The daughter of jailed Uighur intellectual Ilham Tohti received the EU’s top rights prize on his behalf Wednesday (18 December), saying she did not even know if he was still alive.
Jewher Ilham said she hoped the award of the European Parliament’s Sakharov Prize would help her father, sentenced to life imprisonment in 2014 for “separatism” in a trial that provoked an outcry from foreign governments and human rights organisations.
The parliament hailed the former economics professor as a “voice of moderation and reconciliation” when it announced the award in October, while Beijing condemned the move, calling Tohti a “terrorist”.
“The last time I heard about my father was 2017, that was also the last time a family visit was granted to my father,” Ilham told AFP before receiving the prize next to a symbolic empty chair at the European Parliament in Strasbourg, France.
“So that was also the last time my family saw him. I don’t even know if he is alive.”
China has faced growing international condemnation for setting up a vast network of camps in its western Xinjiang region aimed at homogenising the Uighur population — who are mostly Muslim and speak a Turkic language — to reflect China’s majority Han culture.
Rights groups and experts say more than one million Uighurs and people of other mostly Muslim ethnic minorities have been rounded up and put in the camps in the tightly controlled region.
Tohti ran the UighurOnline website, which wrote in Uighur and Chinese about social issues, gaining prominence as a moderate voice drawing attention to ethnic tensions in the region.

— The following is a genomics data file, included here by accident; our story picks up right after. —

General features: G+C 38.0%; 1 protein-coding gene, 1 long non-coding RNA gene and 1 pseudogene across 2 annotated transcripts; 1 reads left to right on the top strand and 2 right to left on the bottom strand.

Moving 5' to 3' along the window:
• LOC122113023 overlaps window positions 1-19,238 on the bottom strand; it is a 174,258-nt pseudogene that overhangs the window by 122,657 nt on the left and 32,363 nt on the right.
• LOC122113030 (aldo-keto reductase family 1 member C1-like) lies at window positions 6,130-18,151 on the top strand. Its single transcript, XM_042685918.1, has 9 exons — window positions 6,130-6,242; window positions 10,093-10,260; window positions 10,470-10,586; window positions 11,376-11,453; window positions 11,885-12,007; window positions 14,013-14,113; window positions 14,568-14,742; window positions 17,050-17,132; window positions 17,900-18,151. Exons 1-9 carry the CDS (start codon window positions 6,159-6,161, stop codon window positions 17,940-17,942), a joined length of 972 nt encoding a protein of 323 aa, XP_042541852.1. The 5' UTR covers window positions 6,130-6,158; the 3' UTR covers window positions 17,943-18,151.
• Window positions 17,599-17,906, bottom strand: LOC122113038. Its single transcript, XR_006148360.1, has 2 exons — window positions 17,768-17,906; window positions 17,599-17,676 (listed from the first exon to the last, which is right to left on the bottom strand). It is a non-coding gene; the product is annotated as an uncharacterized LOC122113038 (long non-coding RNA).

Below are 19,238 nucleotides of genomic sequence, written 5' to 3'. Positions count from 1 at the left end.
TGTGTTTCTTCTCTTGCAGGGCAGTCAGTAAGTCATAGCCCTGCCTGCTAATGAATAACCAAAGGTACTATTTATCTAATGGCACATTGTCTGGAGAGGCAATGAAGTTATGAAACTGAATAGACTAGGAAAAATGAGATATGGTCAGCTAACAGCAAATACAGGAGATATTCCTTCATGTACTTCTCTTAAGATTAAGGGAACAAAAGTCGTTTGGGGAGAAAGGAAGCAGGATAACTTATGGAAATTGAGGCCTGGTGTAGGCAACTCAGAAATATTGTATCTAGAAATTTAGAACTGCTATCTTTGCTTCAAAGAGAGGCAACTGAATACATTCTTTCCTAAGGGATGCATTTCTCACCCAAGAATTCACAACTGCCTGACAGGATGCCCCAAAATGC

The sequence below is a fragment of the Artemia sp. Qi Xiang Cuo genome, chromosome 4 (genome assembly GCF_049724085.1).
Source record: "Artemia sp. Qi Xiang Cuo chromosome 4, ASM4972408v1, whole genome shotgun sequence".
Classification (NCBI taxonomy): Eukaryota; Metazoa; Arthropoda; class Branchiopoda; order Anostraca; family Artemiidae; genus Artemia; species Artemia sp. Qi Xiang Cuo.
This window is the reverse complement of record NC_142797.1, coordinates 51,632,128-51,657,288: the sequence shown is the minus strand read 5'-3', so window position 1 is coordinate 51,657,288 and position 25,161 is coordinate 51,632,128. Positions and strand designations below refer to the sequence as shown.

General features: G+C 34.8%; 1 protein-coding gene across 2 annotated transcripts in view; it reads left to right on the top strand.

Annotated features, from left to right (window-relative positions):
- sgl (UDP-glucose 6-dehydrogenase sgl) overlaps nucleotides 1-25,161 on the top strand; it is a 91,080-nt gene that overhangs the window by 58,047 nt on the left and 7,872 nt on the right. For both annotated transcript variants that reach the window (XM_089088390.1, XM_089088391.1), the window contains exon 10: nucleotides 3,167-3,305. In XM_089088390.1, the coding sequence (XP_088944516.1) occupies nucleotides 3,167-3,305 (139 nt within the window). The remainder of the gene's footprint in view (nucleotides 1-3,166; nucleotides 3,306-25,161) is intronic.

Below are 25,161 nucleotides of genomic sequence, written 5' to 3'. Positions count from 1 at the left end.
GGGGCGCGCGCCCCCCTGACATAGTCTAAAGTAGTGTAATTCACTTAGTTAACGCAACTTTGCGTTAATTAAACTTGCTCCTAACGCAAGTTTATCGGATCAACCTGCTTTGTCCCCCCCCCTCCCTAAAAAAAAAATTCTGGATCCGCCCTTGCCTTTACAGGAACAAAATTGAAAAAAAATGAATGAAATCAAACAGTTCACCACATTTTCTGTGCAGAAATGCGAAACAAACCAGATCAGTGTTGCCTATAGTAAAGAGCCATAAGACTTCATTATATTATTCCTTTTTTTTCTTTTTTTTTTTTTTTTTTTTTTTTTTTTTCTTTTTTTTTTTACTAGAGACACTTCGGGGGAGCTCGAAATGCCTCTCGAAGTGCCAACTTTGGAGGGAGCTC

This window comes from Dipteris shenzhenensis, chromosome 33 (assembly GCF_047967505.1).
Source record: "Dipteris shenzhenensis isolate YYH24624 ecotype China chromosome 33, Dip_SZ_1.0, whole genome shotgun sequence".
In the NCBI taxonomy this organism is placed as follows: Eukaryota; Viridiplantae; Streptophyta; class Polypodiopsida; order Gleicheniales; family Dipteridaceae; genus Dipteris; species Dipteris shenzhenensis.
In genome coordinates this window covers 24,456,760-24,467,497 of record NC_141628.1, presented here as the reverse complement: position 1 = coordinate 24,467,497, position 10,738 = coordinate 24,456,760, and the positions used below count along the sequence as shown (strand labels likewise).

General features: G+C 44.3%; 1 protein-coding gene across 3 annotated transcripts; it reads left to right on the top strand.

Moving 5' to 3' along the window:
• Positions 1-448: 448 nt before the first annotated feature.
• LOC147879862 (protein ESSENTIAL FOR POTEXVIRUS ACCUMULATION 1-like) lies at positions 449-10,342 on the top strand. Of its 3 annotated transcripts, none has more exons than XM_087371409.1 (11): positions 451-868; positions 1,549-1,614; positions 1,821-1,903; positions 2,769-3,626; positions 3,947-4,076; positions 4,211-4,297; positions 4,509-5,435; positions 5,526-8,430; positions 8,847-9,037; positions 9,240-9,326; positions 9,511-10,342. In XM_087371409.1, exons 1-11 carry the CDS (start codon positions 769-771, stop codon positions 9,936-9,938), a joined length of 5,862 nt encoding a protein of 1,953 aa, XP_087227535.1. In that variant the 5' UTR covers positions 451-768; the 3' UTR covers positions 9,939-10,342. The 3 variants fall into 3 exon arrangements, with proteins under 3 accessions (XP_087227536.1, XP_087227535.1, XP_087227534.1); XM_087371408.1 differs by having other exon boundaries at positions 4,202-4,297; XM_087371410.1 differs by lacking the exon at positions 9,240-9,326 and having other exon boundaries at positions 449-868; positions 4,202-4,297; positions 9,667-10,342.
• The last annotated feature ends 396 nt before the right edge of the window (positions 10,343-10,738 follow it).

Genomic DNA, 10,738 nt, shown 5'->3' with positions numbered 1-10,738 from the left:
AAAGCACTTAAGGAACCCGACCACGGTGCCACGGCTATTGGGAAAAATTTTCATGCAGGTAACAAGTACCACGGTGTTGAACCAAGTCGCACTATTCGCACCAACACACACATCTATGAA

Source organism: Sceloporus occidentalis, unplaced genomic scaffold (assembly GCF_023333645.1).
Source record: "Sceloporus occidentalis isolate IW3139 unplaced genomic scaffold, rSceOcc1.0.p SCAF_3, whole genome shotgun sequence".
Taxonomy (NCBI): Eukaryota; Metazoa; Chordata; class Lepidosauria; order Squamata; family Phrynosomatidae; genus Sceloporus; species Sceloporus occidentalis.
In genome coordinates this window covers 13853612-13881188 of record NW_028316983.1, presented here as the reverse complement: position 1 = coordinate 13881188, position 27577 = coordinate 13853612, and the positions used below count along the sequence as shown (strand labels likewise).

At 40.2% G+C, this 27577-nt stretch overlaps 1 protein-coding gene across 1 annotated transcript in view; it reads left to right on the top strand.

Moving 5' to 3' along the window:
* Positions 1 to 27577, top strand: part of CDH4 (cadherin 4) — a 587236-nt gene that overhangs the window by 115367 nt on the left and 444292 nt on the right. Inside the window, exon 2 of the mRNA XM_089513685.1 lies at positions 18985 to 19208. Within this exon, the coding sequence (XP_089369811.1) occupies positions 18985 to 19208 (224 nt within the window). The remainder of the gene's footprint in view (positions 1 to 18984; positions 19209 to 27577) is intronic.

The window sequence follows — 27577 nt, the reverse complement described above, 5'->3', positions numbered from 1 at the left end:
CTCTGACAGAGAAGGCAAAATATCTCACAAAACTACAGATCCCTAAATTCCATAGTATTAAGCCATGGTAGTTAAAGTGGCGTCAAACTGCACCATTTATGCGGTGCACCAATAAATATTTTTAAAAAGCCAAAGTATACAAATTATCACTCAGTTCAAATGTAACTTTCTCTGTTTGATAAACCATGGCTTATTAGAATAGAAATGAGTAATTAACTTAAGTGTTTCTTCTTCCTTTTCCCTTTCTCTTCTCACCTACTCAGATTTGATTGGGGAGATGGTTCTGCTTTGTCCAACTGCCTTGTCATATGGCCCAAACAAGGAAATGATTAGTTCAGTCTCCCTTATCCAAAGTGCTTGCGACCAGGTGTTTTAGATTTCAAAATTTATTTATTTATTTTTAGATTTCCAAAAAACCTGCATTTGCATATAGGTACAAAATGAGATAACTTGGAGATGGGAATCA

Ilham said the release of Ukrainian filmmaker Oleg Sentsov — who also won the Sakharov Prize while behind bars — gave her hope for her father.
“I was just told one of the recent laureates of the Sakharov Prize was released from prison. I do hope same thing happen to my father,” she said.
She insisted that contrary to the allegations against him, her father had “never mentioned any word about separating the country”, saying he had simply wanted to improve the situation in Xinjiang by fostering greater understanding between communities.
“My father created a website to create a platform for Uighurs, Chinese and other minority people to post articles and their understanding freely on the website and join discussion forums,” she said.
The EU’s diplomatic chief Josep Borrell tweeted his support, saying the bloc would always “uphold, stand up and take action for human rights”.
“We will continue supporting those who fight for human rights, all around the world,” he said.
The Uighur controversy took an unexpected turn into football this week when China’s state broadcaster pulled an Arsenal-Manchester City match from its programme after comments by the London club’s midfielder Mesut Ozil.
Ozil, a German of Turkish origin, condemned China’s crackdown on Uighurs and other minorities in the western region in a tweet on Friday, while criticising Muslim countries for failing to speak up against abuses.
Beijing said the footballer had been “deceived by fake news” but US Secretary of State Mike Pompeo backed Ozil, saying “the truth will prevail” about Xinjiang.